How to stop being a trash person

Written by Kajsa IngelssonOctober 25, 2018

The importance of recycling have been stressed for decades. It used to be a good solution; simply separate glass, aluminium and plastic instead of placing it in the trash. That was then. A lot has changed the last 20, say even 10, years.

There’s a lot more humans on the planet and with a ever growing demand for conveniences (happy now capitalists?), we are generating massive amounts of trash. Bottled water, pre-packaged food and snacks, and other single-use items now line store shelves and fill our cupboards at home. We buy items with convenience in mind and not a single thought on sustainability. Well guess what, this is no bueno and we have to deal with it NOW.

Houston, we have a problem.

I used to be as many others, tossing my plastic in the recycling bin helped me feel better about the purchase. It made it justified. You see billboards on how recycled plastic turn into plastic bottles and read “made from recycled …..” on many products. YEY It’s working! Or is it?

First I’d like to say that recycling programs and the awareness they bring has helped to keep a lot of toxic trash out of landfills. However, we are now producing so much trash that the recycling factories can’t keep up. Most of the trash from North America (16 million tons from the US in 2016) and Europe is sent to China, and they have as of last January (2018) banned the import of any foreign trash.

Now domestic recycling companies are trying to figure out how to do. And while they are doing so, our “justified” recycled products are ending up in landfills and our oceans with all the other trash we produce as a species.

Do all wishes come true? Unfortunately not without some work.

This is the problem with “wish cycling”. Not everything can be recycled, even if it’s made out of plastic, metal or wood.  Most common items on this list include dirty diapers, soiled food containers, coffee cups and plastic cutlery.

Trash collection and recycling facilities are sometimes able to sort through recycled materials to pull these items out, but that’s not always the case. It’s important for people to understand their local recycling guidelines and to remember that tossing something into a recycling bin doesn’t mean it can or will be recycled. It can in worst case ruin the whole batch.

The law of the 4 R’s must be at the forefront of everyone’s mind.

Refuse… Reduce … Reuse … Recycle. In this order people! People and societies as a whole are focusing more on the last part and forgetting about the first three. The results are catastrophic and has lead us to produce more waste than ever. According to the EPA, the U.S. generated approximately 262.4 million tons of municipal waste in 2015, and of that amount, 137.7 million tons ended up in landfills. A staggering 91 percent of the plastic we produce isn’t recycled, and of the nearly one million plastic water bottles produced every minute, only about half will be recycled.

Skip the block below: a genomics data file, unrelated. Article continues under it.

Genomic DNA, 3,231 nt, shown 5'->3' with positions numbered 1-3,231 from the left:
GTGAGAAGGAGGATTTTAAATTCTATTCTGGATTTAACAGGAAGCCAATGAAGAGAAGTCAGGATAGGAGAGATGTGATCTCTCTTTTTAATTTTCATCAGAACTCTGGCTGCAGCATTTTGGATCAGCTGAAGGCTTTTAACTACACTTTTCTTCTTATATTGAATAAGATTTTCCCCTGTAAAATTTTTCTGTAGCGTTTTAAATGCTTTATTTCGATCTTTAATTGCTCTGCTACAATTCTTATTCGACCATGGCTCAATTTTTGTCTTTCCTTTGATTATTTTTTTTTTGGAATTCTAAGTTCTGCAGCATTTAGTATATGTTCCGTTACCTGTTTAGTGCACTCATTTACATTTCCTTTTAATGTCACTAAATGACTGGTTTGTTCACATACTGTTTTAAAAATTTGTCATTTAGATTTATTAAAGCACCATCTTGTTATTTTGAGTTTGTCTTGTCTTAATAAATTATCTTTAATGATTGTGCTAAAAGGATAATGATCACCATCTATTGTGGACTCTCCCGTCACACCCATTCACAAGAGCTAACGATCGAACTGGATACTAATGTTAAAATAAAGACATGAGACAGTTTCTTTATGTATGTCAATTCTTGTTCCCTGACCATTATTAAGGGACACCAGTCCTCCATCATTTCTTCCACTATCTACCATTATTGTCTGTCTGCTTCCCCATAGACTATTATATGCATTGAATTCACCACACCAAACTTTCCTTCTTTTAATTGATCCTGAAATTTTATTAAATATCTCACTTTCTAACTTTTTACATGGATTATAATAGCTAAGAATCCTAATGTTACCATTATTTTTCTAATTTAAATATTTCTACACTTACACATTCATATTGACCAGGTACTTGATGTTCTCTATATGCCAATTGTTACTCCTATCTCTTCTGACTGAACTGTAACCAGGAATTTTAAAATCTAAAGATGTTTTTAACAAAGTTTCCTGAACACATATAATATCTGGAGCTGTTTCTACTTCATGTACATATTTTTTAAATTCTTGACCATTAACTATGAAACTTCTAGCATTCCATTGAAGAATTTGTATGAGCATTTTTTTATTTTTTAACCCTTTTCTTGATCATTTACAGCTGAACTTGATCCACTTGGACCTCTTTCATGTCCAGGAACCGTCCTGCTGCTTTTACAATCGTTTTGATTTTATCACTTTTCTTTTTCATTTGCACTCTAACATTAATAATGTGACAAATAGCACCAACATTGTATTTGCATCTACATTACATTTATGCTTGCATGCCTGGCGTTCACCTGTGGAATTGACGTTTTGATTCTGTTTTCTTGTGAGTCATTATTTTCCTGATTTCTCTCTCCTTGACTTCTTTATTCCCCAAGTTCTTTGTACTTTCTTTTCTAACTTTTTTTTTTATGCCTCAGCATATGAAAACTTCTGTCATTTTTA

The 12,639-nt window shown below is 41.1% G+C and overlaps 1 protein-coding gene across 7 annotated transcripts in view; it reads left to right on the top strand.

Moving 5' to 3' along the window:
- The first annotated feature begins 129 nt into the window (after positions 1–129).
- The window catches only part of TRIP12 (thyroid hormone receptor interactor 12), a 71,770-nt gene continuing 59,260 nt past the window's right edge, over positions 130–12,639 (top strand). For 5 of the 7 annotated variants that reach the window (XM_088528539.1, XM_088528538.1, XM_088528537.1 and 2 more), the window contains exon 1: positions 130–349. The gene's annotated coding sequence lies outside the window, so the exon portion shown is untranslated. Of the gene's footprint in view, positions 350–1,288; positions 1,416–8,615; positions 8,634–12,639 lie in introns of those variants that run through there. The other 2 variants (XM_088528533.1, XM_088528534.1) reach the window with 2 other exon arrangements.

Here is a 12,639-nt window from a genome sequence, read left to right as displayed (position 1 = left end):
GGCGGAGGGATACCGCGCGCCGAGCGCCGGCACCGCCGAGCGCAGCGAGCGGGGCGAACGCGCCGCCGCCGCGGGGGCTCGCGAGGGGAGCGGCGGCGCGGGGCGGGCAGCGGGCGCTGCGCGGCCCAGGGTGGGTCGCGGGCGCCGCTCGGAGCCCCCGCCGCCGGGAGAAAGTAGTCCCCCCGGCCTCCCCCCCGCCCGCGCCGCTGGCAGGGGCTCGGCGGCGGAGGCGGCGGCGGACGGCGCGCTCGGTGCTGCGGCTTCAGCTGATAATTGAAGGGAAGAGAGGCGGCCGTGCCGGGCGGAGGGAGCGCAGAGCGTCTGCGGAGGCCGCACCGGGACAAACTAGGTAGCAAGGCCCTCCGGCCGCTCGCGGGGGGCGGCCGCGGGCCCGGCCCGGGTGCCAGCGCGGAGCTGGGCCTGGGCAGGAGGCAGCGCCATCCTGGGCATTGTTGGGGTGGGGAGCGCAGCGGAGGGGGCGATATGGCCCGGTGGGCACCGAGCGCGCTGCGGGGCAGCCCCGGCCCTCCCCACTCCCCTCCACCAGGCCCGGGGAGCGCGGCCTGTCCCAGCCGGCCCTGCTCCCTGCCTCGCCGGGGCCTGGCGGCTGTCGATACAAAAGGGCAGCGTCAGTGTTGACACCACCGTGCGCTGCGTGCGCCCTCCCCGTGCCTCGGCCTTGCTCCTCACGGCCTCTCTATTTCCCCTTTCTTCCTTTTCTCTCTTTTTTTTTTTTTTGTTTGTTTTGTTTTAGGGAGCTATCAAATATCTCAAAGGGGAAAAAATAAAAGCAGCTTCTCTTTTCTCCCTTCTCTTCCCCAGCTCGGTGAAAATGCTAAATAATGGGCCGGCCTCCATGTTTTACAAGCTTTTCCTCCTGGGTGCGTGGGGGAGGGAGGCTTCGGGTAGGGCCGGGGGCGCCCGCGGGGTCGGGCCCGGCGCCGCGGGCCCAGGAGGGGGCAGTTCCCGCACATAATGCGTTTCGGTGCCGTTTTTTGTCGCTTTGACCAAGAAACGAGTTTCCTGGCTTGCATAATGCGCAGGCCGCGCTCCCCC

If you are like me, it’s always easier to see a pic about it.

This whale is made out of the same amount of plastic that gets dumped into our oceans every second.

Why should you care?

Because this is wreaking havoc on o u r environment. The trash in landfills is polluting our land, oceans, and waterways.

Most of the plastic comes in the form of disposable convenience items like plastic shopping bags, water bottles, coffee pods, and disposable straws and utensils. And since plastic takes around 400 years to degrade, it isn’t going to go away anytime soon.

Plastic trash also leaches poisons into the environment and causes devastating harm to fish, birds, and marine animals who ingest plastic pieces or become entangled in plastic bags, plastic sheeting, and other trash.

Perhaps the most eye-opening result of our trash problem is The Great Pacific Garbage Patch, which contains over 8 million metric tons of trash, including everything from fishing nets to computer monitors.

Out of sight, out of mind is not a mindset that works when it comes to our trash. we need to seriously rethink our consumption habits.

Stop being a trash person with these easy steps;

  • Invest in a good water-filter instead of buying bottled water.
  • Purchase a few woven or canvas reusable bags to use on shopping trips. Always keep one with you, you never know what cute stores you might pass 😛
  • Bring reusable mesh or cotton bags to the store for produce and bulk dry goods.
  • Wash out your glass jars when empty and reuse them to store produce or flowers in.
  • Use glass or stainless-steel lunch containers instead of buying disposable plastic containers.
  • Keep a set of reusable silverware stashed in your desk drawer at work. Keep one in your purse too, because it ain’t fun to be hangry..
  • Think before you buy and avoid single-use plastic whenever possible.
  • Sign petitions and ask businesses to change to biodegradable or reusable straws, containers and bags.
  • Use a micro plastic catcher like The CoraBall when doing your laundry.

Cheer up little fighter, soon things will look brighter!

I know that it can seem impossible and overbearing, but together we can do it. Don’t beat yourself up when you make a mistake, just get on the horse and keep trying, growing, changing.


I know that you love this planet, she’s our home. Let’s take care of her the way she is taking care of us by providing us with everything we need.

PS: A reader gave me a tip about this page where you can find a lot more information about the subject. You can find that link here and thank you for the tip 🙂